Updated 8:47 AM EST, Fri, Mar 05, 2021

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30% of NFL Players Will Have Lifetime Brain Damage

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NFL players upended by violent tackle

We all know guys in the NFL take a lot of heavy hits to the body but recent studies show hits to the head will leave a lot of them mentally crippled for life.

A report recently released by the National Football League revealed three out of every 10 former NFL players is likely to develop brain conditions like Alzheimer's and Parkinson's disease at earlier ages compared to the general population.

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Of the 19,400 former league players surveyed, some 28 percent or 6,000 men could develop Alzheimer's disease or some other form of dementia because of playing for the NFL.

The study also predicts 14 percent of all former NFL players will be diagnosed with Alzheimer's disease. Another 14 percent is expected to develop moderate dementia.

About 31 players will be diagnosed with Lou Gehrig's disease or Amyotrophic lateral sclerosis (ALS). A further 24 players will be afflicted with Parkinson's disease during their lives, according to the study.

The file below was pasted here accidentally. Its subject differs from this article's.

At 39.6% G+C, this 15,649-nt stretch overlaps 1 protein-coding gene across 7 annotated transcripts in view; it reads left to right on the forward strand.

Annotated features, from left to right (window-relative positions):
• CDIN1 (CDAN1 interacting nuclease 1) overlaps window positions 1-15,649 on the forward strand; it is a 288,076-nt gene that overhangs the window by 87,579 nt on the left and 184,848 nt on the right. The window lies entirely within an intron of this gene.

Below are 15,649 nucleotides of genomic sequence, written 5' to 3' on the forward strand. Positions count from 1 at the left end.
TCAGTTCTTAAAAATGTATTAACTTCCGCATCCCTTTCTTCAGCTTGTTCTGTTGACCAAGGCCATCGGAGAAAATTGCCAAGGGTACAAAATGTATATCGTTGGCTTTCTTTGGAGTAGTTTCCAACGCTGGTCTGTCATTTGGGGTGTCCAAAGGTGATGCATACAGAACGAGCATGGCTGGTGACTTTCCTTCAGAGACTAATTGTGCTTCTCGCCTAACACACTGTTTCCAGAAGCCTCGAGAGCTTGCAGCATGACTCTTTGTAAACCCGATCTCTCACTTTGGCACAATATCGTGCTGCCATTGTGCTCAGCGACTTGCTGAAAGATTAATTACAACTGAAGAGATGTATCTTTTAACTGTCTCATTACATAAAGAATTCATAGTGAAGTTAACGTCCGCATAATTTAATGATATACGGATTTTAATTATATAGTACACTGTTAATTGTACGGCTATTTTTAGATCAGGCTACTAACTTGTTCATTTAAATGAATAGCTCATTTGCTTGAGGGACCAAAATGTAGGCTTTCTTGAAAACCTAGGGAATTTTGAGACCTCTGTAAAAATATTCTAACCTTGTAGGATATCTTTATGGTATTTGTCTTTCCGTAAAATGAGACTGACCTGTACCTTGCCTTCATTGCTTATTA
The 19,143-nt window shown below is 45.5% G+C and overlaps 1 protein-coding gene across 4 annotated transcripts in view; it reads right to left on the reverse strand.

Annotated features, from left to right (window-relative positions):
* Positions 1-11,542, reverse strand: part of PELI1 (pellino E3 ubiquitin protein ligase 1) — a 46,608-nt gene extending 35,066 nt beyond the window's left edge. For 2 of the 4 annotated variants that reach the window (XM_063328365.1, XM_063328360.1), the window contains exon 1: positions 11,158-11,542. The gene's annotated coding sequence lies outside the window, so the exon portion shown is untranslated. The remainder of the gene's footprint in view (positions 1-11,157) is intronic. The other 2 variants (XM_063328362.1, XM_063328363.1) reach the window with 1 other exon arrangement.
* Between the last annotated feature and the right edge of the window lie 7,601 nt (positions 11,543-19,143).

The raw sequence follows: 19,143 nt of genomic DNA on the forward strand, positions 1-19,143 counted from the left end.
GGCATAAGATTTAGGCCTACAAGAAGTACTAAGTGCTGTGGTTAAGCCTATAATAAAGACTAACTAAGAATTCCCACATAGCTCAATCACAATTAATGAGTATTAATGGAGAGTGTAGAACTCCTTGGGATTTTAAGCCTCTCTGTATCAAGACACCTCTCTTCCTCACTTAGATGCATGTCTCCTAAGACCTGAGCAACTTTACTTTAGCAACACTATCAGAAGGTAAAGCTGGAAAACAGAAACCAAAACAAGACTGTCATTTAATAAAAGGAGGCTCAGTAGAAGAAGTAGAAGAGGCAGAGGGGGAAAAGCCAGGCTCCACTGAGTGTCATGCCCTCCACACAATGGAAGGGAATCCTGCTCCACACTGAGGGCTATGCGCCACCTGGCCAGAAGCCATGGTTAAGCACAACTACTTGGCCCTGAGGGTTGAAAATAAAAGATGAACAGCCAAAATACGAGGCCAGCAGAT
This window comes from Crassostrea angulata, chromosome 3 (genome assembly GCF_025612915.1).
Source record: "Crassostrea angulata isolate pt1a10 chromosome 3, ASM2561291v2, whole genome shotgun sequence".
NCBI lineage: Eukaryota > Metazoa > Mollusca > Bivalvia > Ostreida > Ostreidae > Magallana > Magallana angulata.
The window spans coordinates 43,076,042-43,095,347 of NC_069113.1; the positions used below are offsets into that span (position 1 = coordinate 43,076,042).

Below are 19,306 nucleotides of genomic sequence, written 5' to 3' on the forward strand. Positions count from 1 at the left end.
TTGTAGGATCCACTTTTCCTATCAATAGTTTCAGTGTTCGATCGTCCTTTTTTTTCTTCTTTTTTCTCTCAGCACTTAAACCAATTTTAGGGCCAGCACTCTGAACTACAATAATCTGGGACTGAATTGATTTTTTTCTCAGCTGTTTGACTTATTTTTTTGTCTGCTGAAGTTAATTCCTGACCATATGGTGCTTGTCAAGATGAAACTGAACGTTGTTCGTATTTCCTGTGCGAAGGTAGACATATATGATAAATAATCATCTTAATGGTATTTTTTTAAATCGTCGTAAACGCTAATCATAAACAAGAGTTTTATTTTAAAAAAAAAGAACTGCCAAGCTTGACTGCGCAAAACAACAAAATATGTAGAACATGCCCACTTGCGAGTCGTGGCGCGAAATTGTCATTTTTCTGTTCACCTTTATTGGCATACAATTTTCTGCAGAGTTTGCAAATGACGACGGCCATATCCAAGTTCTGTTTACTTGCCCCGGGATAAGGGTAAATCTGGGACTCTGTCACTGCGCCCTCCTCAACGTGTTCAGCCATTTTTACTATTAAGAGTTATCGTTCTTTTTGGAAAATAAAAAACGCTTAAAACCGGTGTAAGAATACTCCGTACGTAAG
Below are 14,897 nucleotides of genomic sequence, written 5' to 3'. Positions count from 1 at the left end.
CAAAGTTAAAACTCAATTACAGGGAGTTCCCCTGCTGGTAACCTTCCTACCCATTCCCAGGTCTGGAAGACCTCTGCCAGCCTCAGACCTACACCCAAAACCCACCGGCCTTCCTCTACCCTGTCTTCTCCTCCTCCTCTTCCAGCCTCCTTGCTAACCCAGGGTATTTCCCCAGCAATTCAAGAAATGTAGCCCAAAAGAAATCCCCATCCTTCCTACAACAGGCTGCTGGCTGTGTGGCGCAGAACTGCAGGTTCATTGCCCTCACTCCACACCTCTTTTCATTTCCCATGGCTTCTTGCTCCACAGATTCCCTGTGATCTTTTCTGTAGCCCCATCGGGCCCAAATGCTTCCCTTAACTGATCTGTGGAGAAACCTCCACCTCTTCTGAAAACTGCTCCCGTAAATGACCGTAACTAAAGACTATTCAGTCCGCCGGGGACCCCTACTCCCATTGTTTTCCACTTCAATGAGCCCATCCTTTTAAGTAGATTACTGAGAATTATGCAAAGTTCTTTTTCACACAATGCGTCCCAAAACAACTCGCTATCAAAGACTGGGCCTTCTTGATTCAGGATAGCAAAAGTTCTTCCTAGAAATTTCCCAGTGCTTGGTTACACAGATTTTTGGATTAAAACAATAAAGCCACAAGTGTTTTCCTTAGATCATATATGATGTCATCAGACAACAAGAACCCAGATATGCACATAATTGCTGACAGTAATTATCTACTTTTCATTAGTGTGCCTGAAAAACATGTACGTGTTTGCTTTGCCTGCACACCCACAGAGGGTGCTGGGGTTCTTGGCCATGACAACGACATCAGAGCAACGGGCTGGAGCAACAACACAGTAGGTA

Dementia is a broad category of brain diseases that cause long term loss of the ability to think and reason clearly. Severe dementia can affect a person's daily functioning.

Alzheimer's is the most common form of dementia. There is no cure for the disease.

Alzheimer's worsens as it progresses and eventually leads to death.

Parkinson's is a degenerative disorder of the central nervous system. The most obvious symptoms are movement-related.

These include shaking, rigidity, slowness of movement and difficulty with walking and gait. Muhammad Ali and Michael J. Fox are two celebrities afflicted by Parkinson's.

The study on brain damage among NFL players was released as supporting evidence in a class-action suit against the NFL brought by retired and active players.

The report was prepared for Senior U.S. District Judge Anita Brody, who is presiding over the class-action lawsuit in Philadelphia.

The lawsuit accuses the NFL of hiding information that linked concussions to brain injuries.

Data submitted on behalf of the plaintiff players estimates the average payouts for each player in current dollars, to be US$2.1 million for ALS.

Some $1.4 million will be paid for a death involving CTE or chronic traumatic encephalopathy. This is a neurological disorder found in professional athletes such as NFL pleyers that have experienced repetitive brain trauma

Some US$190,000 will be paid to each player for Alzheimer's or moderate dementia.

The study calculated that the NFL's proposed settlement of US$675 million will be enough to award damages to affected former players.

Besides the US$675 million for compensation, the NFL also proposed spending US$10 million for research; US$75 million for baseline assessments and US$5 million to raise awareness in the public.

This data was prepared for lawyers of the former NFL players and is now available to the public.

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